I don’t actually recoil in fright, but when I visit the dentist for any oral work, I have a simple request: a swab, a shot, the gas, and a dental assistant sitting beside me stroking my arm and whispering, “It’s going to be all right.” So imagine my panic when I found out that a solution for another problem was going to require an injection into my left eye, while wide awake.
On a Saturday morning some years ago, I was watching a soccer game involving a granddaughter. I looked around the park, the trees and the sky and thought to myself . . .”Well, that’s strange, everything I see in my left eye is really, really bright. Mmmmmmm, I wonder what that’s about?” Two days later I had a scheduled appointment with my doctor. I mentioned my eye and he looked it over, asked a few questions and suggested I visit my eye doctor. Soon.
As far as I know I have always had high pressure in my eyes. So does my oldest sister. When I hesitated using eye drops to lower the pressure, my friend Jan jumped up and down until I accepted my doctor’s advice. She of course was right. So was the doctor. I made an appointment for this new development. I don’t know all the real medical terms, so I will give you my version. Dr. Joseph Pham of Pacific Northwest Eye Associates is my primary eye doctor. He suggested a retinal expert. The expert was a major from Madigan Army Hospital. The major suggested that injection into my eye. Multiple injections into my eye.
I have a friend who doesn’t like to be confined and doesn’t like to hear about medical procedures. So of course after I started treatment I explained in detail how it went. “I wouldn’t say that it’s a long needle, but he sticks it in my eye from across the room and then walks it in.” I continued on, “The worst part with the injection is the maniacal laughter of the doctor.” My friend was not amused.
Basically, the problem is blood vessel leakage in my retina. An injection of Avastin, a cancer drug used to shrink blood vessels to strangle and stop the spread of cancer, reduces the leakage and the mushiness of the retina. A picture of a normal retina shows two minor hills with a valley in-between (see within green circle). The higher the hills, the bigger the problem. Each appointment involves pictures of both eyes and usually results in an injection.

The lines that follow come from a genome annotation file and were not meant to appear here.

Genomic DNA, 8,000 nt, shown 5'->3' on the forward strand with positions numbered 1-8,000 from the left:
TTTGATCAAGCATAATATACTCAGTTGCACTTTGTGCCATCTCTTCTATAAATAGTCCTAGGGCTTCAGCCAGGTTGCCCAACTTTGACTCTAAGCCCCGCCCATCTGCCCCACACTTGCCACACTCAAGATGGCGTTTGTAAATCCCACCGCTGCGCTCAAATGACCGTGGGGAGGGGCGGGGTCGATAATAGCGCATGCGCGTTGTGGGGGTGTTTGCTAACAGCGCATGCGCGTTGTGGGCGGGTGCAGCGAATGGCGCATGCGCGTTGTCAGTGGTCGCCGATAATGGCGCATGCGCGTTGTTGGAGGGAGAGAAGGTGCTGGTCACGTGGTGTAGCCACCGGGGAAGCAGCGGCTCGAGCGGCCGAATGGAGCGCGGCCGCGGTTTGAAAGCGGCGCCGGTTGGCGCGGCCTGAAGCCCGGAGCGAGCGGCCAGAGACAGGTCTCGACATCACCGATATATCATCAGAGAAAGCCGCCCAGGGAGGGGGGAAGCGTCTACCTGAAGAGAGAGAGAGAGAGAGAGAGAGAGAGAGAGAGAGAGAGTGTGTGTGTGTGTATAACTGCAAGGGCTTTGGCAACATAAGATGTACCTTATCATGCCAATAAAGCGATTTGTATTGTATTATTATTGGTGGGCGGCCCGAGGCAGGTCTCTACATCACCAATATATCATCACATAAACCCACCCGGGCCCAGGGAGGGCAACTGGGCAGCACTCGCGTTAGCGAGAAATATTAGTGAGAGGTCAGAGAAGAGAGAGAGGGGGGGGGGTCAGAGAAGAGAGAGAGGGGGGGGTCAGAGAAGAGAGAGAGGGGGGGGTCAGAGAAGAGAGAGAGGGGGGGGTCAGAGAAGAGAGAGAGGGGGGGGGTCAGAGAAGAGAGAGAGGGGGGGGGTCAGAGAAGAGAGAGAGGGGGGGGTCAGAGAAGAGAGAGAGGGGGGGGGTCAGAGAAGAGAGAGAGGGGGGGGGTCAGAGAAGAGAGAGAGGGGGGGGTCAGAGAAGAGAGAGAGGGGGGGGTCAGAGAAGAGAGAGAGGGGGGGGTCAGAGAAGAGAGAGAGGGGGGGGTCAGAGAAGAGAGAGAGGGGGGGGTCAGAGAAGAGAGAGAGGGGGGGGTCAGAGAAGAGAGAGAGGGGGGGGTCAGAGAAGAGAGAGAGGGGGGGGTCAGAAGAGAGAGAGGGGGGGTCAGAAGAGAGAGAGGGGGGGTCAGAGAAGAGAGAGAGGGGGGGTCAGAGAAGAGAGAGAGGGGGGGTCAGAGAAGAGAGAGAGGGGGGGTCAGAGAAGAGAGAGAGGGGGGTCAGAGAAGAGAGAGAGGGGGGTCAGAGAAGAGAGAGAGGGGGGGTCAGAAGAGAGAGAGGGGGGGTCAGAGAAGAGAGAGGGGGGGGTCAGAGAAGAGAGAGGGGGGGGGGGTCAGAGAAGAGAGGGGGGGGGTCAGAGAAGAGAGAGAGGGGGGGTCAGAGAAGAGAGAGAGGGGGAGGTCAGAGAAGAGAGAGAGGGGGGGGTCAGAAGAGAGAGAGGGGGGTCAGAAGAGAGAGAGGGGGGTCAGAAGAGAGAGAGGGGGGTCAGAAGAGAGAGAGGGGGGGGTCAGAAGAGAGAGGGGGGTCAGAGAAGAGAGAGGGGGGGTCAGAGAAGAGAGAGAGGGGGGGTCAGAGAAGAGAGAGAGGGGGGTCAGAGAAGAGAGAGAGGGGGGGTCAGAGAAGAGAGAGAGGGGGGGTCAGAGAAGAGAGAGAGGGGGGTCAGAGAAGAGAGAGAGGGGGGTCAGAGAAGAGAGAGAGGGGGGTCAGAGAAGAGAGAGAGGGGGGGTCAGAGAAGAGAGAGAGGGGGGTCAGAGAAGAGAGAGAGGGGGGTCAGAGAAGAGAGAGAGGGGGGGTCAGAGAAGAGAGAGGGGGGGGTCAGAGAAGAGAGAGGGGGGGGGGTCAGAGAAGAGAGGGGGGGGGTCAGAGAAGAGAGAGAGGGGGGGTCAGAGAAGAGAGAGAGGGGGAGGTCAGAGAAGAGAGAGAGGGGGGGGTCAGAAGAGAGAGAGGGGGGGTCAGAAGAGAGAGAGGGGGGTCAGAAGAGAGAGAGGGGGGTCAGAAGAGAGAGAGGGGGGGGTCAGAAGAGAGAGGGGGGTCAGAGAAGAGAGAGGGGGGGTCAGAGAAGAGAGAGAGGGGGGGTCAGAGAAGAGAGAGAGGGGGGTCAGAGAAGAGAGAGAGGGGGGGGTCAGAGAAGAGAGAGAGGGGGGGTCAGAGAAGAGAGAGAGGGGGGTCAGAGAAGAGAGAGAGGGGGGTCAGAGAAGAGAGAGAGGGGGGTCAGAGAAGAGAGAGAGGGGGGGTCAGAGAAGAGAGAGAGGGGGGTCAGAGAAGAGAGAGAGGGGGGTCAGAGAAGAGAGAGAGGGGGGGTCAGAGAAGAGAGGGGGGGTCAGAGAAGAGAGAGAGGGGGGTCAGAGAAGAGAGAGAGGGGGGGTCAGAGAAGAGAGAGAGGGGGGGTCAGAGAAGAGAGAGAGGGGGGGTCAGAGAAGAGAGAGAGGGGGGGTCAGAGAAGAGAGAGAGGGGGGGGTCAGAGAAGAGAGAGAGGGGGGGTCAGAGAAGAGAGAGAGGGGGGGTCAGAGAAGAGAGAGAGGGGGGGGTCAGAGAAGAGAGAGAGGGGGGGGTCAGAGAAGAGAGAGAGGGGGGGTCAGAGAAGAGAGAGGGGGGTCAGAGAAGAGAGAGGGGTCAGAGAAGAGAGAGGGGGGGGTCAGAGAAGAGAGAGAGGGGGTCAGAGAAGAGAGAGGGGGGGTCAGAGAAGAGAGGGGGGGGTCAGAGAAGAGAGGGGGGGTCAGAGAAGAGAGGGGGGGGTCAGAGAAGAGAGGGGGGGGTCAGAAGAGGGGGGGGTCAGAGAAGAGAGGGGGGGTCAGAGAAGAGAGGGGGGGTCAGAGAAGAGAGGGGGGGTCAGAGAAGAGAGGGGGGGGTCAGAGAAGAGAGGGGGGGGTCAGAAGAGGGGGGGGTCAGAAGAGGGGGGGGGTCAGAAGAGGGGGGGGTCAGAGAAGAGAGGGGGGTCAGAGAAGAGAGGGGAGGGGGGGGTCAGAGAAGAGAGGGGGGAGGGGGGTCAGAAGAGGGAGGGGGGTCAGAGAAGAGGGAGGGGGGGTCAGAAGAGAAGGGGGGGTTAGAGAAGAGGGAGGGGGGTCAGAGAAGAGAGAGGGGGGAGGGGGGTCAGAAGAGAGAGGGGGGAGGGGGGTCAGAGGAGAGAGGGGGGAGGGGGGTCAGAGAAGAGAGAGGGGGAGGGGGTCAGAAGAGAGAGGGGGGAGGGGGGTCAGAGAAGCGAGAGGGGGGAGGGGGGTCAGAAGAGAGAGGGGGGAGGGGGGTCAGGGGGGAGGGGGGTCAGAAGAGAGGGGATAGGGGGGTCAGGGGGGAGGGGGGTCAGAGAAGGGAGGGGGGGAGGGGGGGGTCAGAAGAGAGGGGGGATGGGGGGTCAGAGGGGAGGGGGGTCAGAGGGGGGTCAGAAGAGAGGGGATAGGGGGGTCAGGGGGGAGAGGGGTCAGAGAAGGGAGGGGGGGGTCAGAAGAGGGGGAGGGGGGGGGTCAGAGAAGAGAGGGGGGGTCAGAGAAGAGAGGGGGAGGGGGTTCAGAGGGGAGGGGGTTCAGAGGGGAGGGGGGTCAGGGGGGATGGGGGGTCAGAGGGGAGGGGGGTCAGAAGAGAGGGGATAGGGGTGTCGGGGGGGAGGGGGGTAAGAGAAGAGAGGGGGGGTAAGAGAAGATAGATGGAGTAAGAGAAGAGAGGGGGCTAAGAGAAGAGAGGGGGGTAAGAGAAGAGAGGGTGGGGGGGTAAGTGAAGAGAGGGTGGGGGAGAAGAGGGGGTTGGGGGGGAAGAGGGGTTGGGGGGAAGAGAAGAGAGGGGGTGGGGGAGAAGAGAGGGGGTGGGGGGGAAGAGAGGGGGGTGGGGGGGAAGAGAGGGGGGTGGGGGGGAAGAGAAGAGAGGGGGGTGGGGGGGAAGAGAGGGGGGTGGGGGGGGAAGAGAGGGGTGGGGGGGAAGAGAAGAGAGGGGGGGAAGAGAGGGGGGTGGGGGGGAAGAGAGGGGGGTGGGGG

I liked the major. He traveled out of the country into middle and South America volunteering to help with eye problems. A nice guy. My second retinal expert had a nicer touch with the injection. The major retired and left the army and Madigan. The second doctor had an office in Bellevue, but came down to Tacoma on Thursdays. When he decided to stop driving to Tacoma, I briefly considered traveling to Bellevue for treatment. However, the consideration didn’t last long when I thought of the traffic. I forgave my doctor for leaving, but didn’t follow him. My third retinal expert is Dr. Brenda Myers-Powell. She also has a nice touch and a keen eye for detail. She visits Pacific Northwest Eye in Tacoma on Thursdays. Her office is located in Federal Way. I have visited her office for non-Thursday treatment. Dr. Pham remains my main eye doctor. He does a fantastic job caring for my eyes.
I think everyone as they grow older should have their eyes checked regularly. Watch the pressure! Am I healed? No, but I can still pass the driver’s license eyesight test.
The people at the clinic are always friendly . . . some know me by my first name. Patting my arm and whispering, “It’s going to be all right” is not required. Does the injection hurt? No . . . not really. There is a slight pressure . . . and you can see the drug swirling as it enters into your eye ball, but no pain. However, as the assistant numbs my left eye, I am comforted when I look over at the counter and see the note that accompanies my file. It simply states “extra numbing.”Print This Post